This is a hard week for me.
Here is your timeline:
July 24th 2012: conceived.
Friday April 26th, 2013: labor.
Saturday April 27th, 2013: birth.
Sunday April 18th, 2013: death.
I know the date you were conceived because we were trying for you, we were planning for you. I was charting and it was too early. I would not ovulate for another couple of days but we might as well try. We got sick the next day and that was it for July. We had missed our window, except that we hadn’t. By some miracle, our two cells became you and it all began that day. I know the date because we wanted you so very, very much. I wanted you first for dad, who always wanted to have two children. I wanted you next for your sister, whom I wanted to give the gift of a sibling: a playmate, in my deepest hopes, a soul-mate, a friend for life. Her brother who would be here closest family, someone to lean on and lend a hand to, a partner in growing up and then growing old. When your father and I are gone, you would have each other as your family and never be alone in this world. Finally, I wanted you for myself. I wanted to care for my next baby. I wanted to love you and watch you grow and tell people all the details of your every development. I wanted to show you things for the first time and participate in your own firsts. Each and every one. Mostly though, I wanted to cradle you in my arms: your soft, perfect little baby body, smell that unmistakable, divine smell of a newborn and kiss that beautiful little nose, then the warm forehead, the thin layers of skin covering the still soft skull. Then I wanted to sit back in my chair, gaze at you and remember how perfect life is. I wanted you for all of us and all of this. And more.
Those other dates, they are stories for later. This birth, life and death, we will tell it later. We know them already, you and I. We were there, together, in those hours. They bare repeating, they deserve the weight of sound, they are branded on my being. I will tell mine, Son, and someday, you will tell yours. The parts I don’t know: what you felt, what you heard, what you knew. But these, these are stories for later.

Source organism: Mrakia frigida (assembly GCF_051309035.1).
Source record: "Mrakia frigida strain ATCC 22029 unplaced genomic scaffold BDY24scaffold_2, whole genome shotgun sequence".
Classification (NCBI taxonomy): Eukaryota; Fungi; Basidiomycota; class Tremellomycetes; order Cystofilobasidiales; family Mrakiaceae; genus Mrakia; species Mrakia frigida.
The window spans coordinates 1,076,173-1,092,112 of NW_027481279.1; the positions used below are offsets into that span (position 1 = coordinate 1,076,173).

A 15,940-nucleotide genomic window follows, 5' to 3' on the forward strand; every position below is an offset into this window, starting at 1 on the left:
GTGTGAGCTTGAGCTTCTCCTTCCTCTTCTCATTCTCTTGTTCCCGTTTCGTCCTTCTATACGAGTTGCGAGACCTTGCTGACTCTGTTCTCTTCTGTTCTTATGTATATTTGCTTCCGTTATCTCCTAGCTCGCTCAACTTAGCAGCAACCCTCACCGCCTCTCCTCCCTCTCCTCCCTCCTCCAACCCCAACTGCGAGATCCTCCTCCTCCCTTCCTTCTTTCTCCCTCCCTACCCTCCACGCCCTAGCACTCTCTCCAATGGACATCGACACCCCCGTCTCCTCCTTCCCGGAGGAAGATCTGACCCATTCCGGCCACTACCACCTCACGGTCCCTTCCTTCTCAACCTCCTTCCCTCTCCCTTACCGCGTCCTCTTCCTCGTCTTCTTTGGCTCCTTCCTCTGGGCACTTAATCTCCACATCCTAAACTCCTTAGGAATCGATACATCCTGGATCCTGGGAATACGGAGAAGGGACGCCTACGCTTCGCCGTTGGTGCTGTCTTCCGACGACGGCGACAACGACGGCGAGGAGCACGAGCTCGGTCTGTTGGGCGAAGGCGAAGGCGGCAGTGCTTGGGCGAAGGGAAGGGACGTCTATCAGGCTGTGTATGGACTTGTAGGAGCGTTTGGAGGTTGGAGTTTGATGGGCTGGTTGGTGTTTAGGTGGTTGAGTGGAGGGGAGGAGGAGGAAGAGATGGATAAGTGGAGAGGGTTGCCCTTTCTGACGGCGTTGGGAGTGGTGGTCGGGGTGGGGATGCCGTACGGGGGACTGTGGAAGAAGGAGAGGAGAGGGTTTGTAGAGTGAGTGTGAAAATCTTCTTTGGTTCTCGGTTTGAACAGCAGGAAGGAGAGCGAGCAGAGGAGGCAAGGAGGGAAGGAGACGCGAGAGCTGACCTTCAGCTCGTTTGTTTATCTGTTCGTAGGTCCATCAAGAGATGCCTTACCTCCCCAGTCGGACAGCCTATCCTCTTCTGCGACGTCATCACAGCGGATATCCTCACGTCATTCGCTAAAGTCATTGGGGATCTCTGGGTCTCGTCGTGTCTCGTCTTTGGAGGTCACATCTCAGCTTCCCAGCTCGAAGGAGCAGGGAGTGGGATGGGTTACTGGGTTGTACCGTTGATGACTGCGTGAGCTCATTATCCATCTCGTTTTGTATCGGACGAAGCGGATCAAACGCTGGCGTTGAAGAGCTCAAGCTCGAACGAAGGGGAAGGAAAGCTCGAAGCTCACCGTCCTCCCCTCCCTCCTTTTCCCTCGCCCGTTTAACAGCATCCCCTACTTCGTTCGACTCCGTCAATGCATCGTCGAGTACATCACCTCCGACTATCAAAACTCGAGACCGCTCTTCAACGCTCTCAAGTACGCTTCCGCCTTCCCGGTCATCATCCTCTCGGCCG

This week is hard for me.
July 24th, 2013
Friday July 26th
Saturday July 27th
Sunday July 28th
This week contains the anniversary of your conception. At the three month mark, it contains the same dates on the same days of our labor, your birth, and your death. And all the stories in between.
The weekends are hard for me regardless. Last Friday night, I sobbed alone in my car, yearning for the very same moments 12 weeks before, that I was laboring. That I was opening and expanding to release you into this world, into my arms. Sometimes it’s the Saturday, the birth, that gets me. Some Saturdays my arms ache, my uterus cramps, my heart breaks all over again. I remember the hope of that day, then the crashing in, then the shock. Some Saturdays, my heart also swells, because you were here, not far from where I sit, alive, touchable, smellable, gazeable. Most often it’s Sunday, your death day. The day I spent all of my waking hours with you, except the ones for which you were dead. The day you did your own laboring, this time for breath. The day we saw your face again, without all the tape and tubing. The day we cradled you back to the ether.
Three months feels so significant. It would feel so, too, if you were here. You would be beginning to come out of your newborn cocoon, “the fourth trimester” ending, infant-hood beginning. Your eyes would see further, you would hold up your head, you would be awake for longer periods. You would begin to take in more of your world. You would start your unfolding into the world of interacting, affecting, creating. You would smile.
But instead it is me, Son. I am coming out of my cocoon. The loss of you finishing it’s gestation on the outside of me. The infancy of my grief beginning, the newness of it coming to an end. The shock subsiding, the pain blunting, the adjusting to the idea, if not the reality, that you were here and now, you are gone.
I begin to see further than my own pain. I begin to hold my head up. To look around and take in this strange world. It remains surreal: I almost remember it here, I’ve been here before and yet it is quite changed. I seem to see and sense the same world as everyone else, yet our perceptions of it, our experiences of it, are as if we are on different planets. As my grief unfolds, as it dips me down into it’s depths a little gentler, then the climbs out less steep and the view from the top more focused, I begin to enter my life again. I begin to interact, to affect, to create. I begin, my son, to smile.
These are the days: Friday, Saturday, Sunday.
These are the dates: 26, 27, 28.
They each have their weight ever week, every month. At the three month mark, they are heavier. As they line up to be not only the same as your time here but also the end of what would be your (our) newborn time, they reach their saturation point, they can no longer hold their own density. As the calendar falls, as the days trudge by with a sluggishness, I continue to discover this new me. I grow and develop in my grief as you would have in your childhood vitality. I develop into new stages and phases. I come into new skills, new neurology, new ability from seemingly nowhere, but some inner human drive to become. I am reborn in your wake.
I miss you every day.
I miss you. Every day.